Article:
Back in 2007, I noted there were suspicions that WikiLeaks was a CIA front. Any lingering doubts of this are gone now.
Today, Washington politicians are falling over each other to establish who can be the most bombastic about WikiLeaks’ disclosure of leaked State Department documents. Charges of espionage and even terrorism are being levied against a foreigner with a website.
What, if Any, Criminal Charges Are Justified?
Attorney General Eric Holder has urged that Julian Assange be prosecuted under the Espionage Act. Further, Congressman Peter King (R-N.Y.), the incoming head of the House Intelligence Committee, called for putting WikiLeaks on the list of “terrorist” organizations that includes Al Qaeda.
That would pretty much would take it out of the espionage business. Without conspiracy before the fact, this seems like an uphill climb. Reuters rounded up three espionage law experts, and they pretty much agree with this position. It seems that the barriers to successful prosecution would be:
- Jurisdictional issues
- Lack of collusion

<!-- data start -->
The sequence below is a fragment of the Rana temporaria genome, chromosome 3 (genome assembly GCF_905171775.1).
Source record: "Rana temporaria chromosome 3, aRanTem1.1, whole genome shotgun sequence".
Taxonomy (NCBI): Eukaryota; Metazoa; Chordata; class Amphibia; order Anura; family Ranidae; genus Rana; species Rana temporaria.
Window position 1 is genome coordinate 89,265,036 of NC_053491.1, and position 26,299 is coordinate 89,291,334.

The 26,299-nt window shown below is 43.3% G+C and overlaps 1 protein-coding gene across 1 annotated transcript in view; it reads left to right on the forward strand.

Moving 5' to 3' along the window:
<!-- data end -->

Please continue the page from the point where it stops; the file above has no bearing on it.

- No standing as an agent of a foreign power
Then of course there is the tradition of freedom of the press, which the US has an interest in promoting. If Assange’s motivation was to disseminate factual information, there would be little distinction between an attempt to prosecute him or other WikiLeaks organizers and more established media outlets. Could anyone seriously suggest this would be an act of espionage for one, and good old journalistic reporting for the other?
Is This Leak Unethical?
Jack Marshall says it’s an easy call: WikiLeaks is naive, unethical and dangerous. I agree. Leaking diplomatic cables makes diplomacy more difficult than it already is. WikiLeaks is at best naive and reckless.
And while a case could be made for a “matter of conscience” that might justify the leaking of documents to fix a great government misstep or prevent a far greater wrong, this doesn’t seem to be the case. The leak seems vast, indiscriminate, and more intended to embarrass than to fix.
WikiLeaks seems more like a symptom than a cause. And while in some cases it has exposed corruption, in this case it seems like an immune nuisance, which has been fed by what I fear is a traitorous countryman. And that’s harder to contend with than fist-shaking at a foreigner with a website. Next time, let’s keep our secrets where they belong.